PSE’s Lower Snake River Wind Project will build on existing nearby wind facilities, Hopkins Ridge and Marengo – expanding the Pacific Northwest’s truly clean energy by 343 MW. In addition to the numerous benefits associated with increasing our supply of domestic, carbon-free, salmon-friendly energy, these projects also contribute significant benefits by creating short and long-term jobs locally, generating income for local landowners, and increasing local tax revenues – all things we need more of these days!
PSE reports on a number of these economic benefits from the Hopkins Ridge and Marengo wind facilities, which represent a combined 204 wind turbines with 367 megawatts (MW) of capacity.
PSE found that:
• Construction of these Columbia County wind facilities created $2.3 million annually in labor income
• Operation of these facilities contributes $3.5 million annually in labor income
• Construction of these facilities created 190 direct and indirect jobs
• Operation of these facilities created 55 direct and indirect jobs
• These facilities paid more than $900,000 in taxes in 2008, reducing the tax burden on individual property owners.
PSE also looked at the economic impact of wind on a per-MW basis, and found, for example, that operation of these facilities results in $10,000 in annual income per MW. The new Lower Snake Wild Project being installed as we speak will provide more of the same - Local Jobs. Income. Tax revenues. Carbon-free energy. No harm to salmon.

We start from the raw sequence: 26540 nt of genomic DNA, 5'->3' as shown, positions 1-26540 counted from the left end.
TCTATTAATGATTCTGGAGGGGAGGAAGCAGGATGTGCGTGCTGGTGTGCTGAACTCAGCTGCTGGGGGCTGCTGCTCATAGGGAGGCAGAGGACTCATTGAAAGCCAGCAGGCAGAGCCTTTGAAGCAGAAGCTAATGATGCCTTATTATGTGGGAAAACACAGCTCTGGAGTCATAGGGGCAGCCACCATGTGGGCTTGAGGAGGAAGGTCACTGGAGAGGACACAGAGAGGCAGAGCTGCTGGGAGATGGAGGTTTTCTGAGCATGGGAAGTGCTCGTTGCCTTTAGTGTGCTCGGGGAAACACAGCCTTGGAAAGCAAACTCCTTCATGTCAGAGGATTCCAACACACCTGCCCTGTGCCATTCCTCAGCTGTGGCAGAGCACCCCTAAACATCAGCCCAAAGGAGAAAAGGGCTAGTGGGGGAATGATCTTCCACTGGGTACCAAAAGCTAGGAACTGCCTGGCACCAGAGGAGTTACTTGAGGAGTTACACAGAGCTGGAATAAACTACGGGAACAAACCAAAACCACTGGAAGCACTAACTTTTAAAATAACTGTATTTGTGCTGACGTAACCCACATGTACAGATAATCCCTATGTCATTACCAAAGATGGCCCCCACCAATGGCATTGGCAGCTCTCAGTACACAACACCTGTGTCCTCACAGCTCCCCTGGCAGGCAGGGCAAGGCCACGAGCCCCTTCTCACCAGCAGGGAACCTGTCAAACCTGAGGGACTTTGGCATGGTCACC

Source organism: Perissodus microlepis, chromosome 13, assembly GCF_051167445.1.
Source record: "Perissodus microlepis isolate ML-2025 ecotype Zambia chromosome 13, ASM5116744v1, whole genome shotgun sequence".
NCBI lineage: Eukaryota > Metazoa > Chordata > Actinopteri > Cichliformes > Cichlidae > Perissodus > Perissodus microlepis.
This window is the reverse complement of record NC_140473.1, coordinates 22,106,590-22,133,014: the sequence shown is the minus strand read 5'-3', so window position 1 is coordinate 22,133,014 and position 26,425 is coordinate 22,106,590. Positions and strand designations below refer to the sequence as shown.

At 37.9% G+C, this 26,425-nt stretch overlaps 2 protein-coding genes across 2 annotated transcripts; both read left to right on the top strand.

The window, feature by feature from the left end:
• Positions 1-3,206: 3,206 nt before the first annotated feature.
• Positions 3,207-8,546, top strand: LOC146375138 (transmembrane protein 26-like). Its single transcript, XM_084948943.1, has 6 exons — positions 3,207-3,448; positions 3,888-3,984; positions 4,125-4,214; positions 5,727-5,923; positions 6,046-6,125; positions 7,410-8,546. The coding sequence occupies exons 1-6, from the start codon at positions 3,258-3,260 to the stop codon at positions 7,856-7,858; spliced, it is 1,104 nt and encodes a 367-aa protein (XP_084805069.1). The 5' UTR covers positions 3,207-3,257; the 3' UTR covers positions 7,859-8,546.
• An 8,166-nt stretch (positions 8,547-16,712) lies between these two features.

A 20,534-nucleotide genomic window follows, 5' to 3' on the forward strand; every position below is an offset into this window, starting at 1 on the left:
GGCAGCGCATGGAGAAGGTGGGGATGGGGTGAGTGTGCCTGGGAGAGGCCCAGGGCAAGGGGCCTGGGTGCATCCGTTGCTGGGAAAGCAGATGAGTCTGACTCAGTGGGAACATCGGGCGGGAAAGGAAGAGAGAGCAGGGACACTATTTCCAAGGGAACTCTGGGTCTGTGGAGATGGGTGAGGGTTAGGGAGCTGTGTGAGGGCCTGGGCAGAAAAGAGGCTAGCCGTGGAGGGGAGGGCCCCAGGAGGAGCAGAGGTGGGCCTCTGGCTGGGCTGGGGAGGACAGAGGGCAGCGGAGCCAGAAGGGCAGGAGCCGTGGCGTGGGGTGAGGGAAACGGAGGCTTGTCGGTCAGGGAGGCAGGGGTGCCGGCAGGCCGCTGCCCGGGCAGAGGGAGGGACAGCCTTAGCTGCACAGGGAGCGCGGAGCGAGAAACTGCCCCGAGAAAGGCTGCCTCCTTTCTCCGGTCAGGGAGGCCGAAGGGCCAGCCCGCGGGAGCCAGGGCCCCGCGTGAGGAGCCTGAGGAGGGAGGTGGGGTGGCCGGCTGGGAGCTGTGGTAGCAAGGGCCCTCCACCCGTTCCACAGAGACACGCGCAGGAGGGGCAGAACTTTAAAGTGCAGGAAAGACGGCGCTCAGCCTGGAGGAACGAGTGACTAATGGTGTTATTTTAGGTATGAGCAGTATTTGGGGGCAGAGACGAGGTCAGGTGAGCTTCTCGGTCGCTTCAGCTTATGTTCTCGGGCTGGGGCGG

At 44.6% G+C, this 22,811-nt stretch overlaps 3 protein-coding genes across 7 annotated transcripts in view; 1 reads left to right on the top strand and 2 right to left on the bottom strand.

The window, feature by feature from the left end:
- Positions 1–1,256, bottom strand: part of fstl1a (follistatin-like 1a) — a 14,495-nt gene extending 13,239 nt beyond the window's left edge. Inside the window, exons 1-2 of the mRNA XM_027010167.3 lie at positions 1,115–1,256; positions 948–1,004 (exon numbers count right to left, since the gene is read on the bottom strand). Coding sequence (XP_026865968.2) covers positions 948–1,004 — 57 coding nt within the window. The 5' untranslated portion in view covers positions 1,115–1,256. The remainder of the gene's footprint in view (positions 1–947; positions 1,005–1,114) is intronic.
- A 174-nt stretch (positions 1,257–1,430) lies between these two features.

Northwest wind and other renewable sources of energy are no longer an energy source for the future. It’s here now. We are building it, using it in-region, and exporting it out of region. Unplugging ourselves from the energy of the lower Snake River dams and replacing their limited transportation and energy benefits with alternatives is feasible, affordable, and will provide long-term benefits for our region – healthy salmon populations, good jobs in energy, transportation and outdoor recreation, taxpayer savings, and restored habitat and parklands for hunting, fishing, hiking and boating along 140 miles of the lower Snake River.
Posted by josephbogaard at 12:41 PM
Wednesday, December 1, 2010
Little Goose Dam, a revision. Illustration by Stephen Ulman, courtesy WSU.
Little Goose Dam, current. Illustration by Stephen Ulman, courtesy WSU.
PULLMAN - Landscape architecture, design and education graduate students from Washington State University and the University of Idaho will present their visions for the Lower Snake River Basin, Dec. 9-Jan. 31 at the Sage Baking Company, 1303 Main St., Lewiston. The opening reception will be 6:30 p.m. Thursday, Dec. 9.
Snake River reView showcases the design work of graduate students in the course “Cultural Interpretations of the Regional Landscape.” During the course, students studied the connections between people and place in the basin and the ways these connections are affected by and affect the Lower Snake River dams.
“The students’ projects address and reveal the complex relationships among organisms, locale, the built environment, ideologies and time,” said Jolie Kaytes, the course instructor and associate professor of landscape architecture at WSU. “They employ design strategies that require us to broadly reflect on values, energy, edge, transport, recreation, farming, community, power, sustenance, soil, settlement and salmon.
Read more from WSU Today.
Take a look at "Water Views" - lower Snake River revisioning designs from 2009-2010.
Posted by Bobby Hayden at 12:44 PM